Here is a solution with minimal side-sum:
This was found by brute-force.
The code below will traverse between the bounds as identified by trolley813 and prints a solution with each side-sum (42 & 54 take a while but the rest are much faster). The output solutions are in row-major order.
from itertools import combinations, permutations
There is no limit to this! The Green Tao theorem tells you that the sequence of prime numbers contains arbitrarily long arithmetic progressions. This means that using $a+b\cdot n$ you can get as many primes as you want for some $a,b$ and consecutive values of $n$.
But the theorem does not tell you how to find $a,b$. The longest known such sequence can be ...
The function with rule
produces distinct primes for $n$ up to $25$.
For proof, see the third bullet point on this list of prime number records. It is valid for $x=0,1,...,23$, so I substitute $n=x+2$ so that the set of valid inputs begins at $2$. The function is clearly strictly increasing and so the primes must be distinct.
It is apparently the longest ...
Instead of a cartesian plane, let's consider instead a...
That means rotating $n$, $m$ and $k$ around, so that
So armed with this nomenclature, let's run a few iterations starting with only the $(0,0)$ point:
...we can conclude that the number of moves needed to clear the...
I'm sure I remember a recent puzzle based on the same idea, but I'm failing to find it. There was
Aha, found it:
I'm not sure whether this should be regarded as a duplicate of that one. It isn't the same question but it's clearly closely related.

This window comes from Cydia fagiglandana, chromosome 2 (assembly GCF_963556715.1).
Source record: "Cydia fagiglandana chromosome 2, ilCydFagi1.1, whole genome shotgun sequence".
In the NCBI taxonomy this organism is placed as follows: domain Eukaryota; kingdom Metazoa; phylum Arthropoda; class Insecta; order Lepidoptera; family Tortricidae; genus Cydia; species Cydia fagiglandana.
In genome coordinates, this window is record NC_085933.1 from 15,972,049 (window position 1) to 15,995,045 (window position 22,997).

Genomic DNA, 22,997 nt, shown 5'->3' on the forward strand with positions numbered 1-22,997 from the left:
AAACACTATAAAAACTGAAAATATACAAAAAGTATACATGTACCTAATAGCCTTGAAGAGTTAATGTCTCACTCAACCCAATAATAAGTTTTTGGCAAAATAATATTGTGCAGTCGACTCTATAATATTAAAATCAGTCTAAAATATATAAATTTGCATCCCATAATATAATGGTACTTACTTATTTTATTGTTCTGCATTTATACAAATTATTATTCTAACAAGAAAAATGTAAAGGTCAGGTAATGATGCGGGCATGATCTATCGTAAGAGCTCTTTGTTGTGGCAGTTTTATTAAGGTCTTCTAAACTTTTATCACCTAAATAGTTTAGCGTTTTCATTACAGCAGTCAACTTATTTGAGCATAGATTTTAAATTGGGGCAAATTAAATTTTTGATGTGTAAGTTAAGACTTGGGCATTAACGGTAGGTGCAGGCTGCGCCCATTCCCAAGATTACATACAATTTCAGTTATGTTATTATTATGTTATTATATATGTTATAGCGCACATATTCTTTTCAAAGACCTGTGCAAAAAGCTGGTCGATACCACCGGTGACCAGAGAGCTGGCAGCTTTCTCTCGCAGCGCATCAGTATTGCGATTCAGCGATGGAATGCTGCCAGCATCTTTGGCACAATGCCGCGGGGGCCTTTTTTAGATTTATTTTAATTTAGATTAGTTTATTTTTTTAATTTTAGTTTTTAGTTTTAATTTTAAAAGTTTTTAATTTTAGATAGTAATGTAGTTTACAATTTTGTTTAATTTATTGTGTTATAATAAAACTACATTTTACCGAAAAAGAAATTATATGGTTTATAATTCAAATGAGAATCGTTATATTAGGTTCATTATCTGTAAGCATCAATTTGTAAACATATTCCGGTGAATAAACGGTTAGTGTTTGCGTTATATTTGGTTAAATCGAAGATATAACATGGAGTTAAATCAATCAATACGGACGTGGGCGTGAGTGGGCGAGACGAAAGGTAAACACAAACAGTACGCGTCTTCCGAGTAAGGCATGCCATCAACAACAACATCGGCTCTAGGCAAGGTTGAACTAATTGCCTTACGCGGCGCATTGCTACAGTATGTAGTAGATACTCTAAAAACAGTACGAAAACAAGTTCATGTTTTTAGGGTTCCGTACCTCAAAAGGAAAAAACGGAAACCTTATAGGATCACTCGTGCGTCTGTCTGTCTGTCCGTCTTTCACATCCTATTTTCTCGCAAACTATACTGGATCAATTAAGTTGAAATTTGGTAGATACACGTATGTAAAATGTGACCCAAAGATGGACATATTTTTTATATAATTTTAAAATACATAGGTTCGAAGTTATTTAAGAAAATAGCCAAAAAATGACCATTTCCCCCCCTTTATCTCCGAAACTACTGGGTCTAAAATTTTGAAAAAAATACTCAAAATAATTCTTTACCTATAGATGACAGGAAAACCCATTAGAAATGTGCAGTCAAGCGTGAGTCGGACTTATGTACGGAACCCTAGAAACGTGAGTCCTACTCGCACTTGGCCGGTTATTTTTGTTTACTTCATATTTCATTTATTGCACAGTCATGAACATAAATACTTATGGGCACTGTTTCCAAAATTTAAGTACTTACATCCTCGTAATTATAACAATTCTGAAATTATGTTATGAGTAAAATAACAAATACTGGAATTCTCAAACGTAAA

Based on my previous answer of a similar question, I created a Python program to brute-force all the possible solutions.
To calculate the number of possible solutions:
That is a big number, but not too big for a computer with some time.
However, there is two caveats:
Here is the code:
from dataclasses import dataclass
from enum import Enum
from typing ...
The medians have values ranging from 2 to 8, so exactly one of these values does not appear as the median of one of the 6 rows/columns.
Here are three templates that allow you to choose any missing median value.
For completeness, here are the solutions this produces:
Partial answer with quick upper and lower bounds for the range.
I believe the highest number you can get should be:
The lowest should be:
Which means that at most there could be:
That said, the problem states numbers, which means we need to include decimals.
Heading out shortly, but thoughts about an answer that probably won't actually help:
My best solution so far is
This is done with the following thermometer
Here are three other thermometers with the same score:
If you find any more thermometers that have this score and are not symmetric to any of the three in this post I would be happy to see them.
Symmetry here means any combination of:
Reversing the ...